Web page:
PORTLAND, Ore. — The latest projections from Oregon Health & Science University do not show any marked improvement in Oregon's ongoing surge of COVID-19 cases and hospitalizations, the university said on Thursday, as mandates designed to combat the virus increasingly go into effect.
"We’re seeing the number of people hospitalized going up at rates we’ve never seen before,” said Peter Graven, Ph.D., lead data scientist in OHSU’s Business Intelligence unit. “We had hoped to see the new statewide masking mandate make a difference in flattening the rate of infection, but we’re not seeing that yet.”
Graven's latest data projects that 1,197 people will be hospitalized with COVID-19 statewide by September 6, an increase of more than 100 from Thursday's numbers. Graven said that his data shows that Oregonians are responding to the surge with more frequent masking, in addition to modest upticks in daily vaccination rates and fewer gatherings. However, those countermeasures have not yet been enough to significantly slow the spread of severe illness.
Hospitals across the state remain under severe strain, with OHSU noting that 45 percent of Oregon intensive care unit beds now occupied by COVID-19 patients.
Healthcare administrators have been pleading with the public to take steps that will reduce the spread of infection in order to reduce overcrowding at hospitals — urging people to get vaccinated, wear masks, and maintain physical distancing.
“I’ve been a physician for more than 30 years – over 20 of those at OHSU – and never before have I experienced the level of crisis that we find ourselves in now,” said Renee Edwards, M.D., M.B.A., chief medical officer for OHSU, one of two level 1 trauma centers in Oregon. “In addition to the enormous surge in COVID patients, we also continue to see a large volume of severely ill patients who don’t have COVID-19, including those who delayed care during the past year due to the pandemic.”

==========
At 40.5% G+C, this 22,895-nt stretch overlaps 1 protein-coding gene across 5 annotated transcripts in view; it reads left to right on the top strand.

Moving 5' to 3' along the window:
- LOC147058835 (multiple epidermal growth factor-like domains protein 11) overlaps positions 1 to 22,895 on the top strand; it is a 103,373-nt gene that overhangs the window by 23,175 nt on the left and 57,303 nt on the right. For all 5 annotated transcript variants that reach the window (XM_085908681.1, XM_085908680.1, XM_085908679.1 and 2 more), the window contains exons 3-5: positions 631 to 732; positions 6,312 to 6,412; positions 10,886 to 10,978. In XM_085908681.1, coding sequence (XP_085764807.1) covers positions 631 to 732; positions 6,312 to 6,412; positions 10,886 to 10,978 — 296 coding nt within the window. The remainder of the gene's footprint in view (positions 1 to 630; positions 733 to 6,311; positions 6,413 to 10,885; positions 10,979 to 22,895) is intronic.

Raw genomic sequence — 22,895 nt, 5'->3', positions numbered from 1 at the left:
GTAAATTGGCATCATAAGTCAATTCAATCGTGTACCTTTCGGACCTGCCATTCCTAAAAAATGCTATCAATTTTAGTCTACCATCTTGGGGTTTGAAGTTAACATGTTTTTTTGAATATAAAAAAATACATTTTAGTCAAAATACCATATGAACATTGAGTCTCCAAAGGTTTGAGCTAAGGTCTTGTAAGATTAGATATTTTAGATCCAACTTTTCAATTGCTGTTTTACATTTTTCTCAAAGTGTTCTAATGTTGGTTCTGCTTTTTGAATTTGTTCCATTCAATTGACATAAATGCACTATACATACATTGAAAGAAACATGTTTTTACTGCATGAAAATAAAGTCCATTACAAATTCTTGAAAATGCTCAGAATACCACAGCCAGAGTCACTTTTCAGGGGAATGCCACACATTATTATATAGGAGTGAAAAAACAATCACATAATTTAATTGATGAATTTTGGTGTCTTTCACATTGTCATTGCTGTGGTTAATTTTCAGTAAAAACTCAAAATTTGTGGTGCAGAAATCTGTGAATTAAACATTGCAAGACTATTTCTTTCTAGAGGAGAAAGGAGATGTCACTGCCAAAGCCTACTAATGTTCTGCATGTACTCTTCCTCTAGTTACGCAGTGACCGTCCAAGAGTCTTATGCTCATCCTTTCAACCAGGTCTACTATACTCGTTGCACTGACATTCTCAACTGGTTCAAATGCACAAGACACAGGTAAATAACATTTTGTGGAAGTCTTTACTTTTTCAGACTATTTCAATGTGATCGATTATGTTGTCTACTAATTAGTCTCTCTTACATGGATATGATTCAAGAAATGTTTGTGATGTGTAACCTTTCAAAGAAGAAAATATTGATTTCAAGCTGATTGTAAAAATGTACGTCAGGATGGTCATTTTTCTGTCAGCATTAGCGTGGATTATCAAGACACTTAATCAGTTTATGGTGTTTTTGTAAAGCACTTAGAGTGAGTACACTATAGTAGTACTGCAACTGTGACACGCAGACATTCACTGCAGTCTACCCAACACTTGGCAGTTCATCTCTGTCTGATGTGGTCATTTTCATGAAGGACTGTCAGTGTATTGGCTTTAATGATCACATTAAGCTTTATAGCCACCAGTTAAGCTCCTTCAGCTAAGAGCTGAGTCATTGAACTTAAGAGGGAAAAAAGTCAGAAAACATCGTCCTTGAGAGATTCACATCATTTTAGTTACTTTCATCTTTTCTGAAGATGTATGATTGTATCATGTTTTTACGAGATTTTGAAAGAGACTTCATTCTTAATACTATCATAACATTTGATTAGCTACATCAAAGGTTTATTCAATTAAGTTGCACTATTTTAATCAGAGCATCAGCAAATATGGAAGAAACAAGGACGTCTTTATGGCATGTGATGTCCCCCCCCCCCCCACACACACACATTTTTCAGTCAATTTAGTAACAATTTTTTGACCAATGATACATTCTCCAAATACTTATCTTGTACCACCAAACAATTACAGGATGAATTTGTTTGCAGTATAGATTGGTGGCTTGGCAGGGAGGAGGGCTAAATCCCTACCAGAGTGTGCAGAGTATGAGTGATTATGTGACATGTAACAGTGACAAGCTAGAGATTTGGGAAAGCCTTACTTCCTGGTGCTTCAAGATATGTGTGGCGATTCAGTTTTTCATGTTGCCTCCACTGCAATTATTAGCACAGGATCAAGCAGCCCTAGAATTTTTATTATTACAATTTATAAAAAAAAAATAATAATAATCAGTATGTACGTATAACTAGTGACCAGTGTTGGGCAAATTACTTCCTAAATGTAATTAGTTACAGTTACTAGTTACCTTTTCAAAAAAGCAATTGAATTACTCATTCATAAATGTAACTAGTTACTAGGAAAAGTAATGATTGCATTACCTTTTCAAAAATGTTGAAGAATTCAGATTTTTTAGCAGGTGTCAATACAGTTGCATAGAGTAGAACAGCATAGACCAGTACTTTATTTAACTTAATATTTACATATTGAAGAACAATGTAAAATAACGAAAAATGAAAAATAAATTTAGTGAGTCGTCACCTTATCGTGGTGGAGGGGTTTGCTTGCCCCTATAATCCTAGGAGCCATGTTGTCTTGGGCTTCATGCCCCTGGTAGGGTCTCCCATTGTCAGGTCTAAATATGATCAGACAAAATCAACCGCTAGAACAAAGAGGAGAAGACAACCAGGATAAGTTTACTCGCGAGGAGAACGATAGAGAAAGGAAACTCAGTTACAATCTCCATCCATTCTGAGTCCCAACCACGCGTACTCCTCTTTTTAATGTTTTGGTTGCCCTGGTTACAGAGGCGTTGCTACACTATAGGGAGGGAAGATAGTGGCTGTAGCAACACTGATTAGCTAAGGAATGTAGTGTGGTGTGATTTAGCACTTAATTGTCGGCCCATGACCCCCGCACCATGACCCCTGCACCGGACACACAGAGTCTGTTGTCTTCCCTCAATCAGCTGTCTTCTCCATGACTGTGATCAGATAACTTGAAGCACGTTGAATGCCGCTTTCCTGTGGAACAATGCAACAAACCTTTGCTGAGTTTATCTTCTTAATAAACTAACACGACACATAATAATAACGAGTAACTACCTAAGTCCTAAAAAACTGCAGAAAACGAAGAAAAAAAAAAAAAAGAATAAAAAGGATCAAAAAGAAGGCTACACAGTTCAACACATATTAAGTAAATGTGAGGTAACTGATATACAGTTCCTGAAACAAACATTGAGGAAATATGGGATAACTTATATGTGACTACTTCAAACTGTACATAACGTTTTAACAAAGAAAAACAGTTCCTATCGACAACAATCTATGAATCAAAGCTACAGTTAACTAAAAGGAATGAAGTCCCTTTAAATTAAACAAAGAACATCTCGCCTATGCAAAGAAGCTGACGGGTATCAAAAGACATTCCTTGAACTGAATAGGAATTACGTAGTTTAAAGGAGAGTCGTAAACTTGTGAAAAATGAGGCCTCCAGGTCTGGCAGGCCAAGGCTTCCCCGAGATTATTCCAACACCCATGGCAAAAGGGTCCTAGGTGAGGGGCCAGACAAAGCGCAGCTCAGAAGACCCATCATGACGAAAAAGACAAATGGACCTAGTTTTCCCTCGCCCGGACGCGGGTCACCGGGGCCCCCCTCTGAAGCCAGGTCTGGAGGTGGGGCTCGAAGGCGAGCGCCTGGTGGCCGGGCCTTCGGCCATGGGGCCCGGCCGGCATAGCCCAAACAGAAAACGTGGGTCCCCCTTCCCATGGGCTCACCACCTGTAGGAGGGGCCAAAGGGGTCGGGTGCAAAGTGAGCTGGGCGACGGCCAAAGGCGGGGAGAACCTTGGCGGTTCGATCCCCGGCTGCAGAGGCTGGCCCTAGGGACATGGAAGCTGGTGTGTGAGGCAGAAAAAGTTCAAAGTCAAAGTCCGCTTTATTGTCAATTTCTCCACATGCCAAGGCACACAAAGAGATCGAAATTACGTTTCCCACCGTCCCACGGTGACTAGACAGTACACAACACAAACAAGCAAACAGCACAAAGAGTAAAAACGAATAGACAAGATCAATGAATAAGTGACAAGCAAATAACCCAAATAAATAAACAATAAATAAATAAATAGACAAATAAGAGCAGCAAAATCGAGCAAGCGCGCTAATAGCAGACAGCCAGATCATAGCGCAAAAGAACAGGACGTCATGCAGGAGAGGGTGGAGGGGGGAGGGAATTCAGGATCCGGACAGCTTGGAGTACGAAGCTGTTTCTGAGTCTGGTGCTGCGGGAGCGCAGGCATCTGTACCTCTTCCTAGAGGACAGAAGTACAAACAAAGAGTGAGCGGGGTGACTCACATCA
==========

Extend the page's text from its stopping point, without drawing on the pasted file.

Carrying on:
Edwards addressed Oregonians, adding, “We are in a crisis and we desperately need your help. If we all do our part now, it will make a difference: every mask, every vaccine, every attempt to limit gatherings is important at this time.”
Two leaders from OHSU and Doernbecher Children’s Hospital published an op-ed in the Oregonian on Wednesday, noting that patients young and old have been waiting hours or sometimes days for hospital beds, as healthcare workers administer medical care in waiting rooms, conference rooms, and hallways.
“If Oregonians do not take immediate action to reverse the increase in COVID-19 cases in our state, the consequences will be even more catastrophic than they are already,” wrote Dana Braner, M.D., physician-in-chief, OHSU Doernbecher Children’s Hospital; and Matthias Merkel, M.D., Ph.D., senior associate chief medical officer, Capacity Management and Patient Flow, OHSU Health.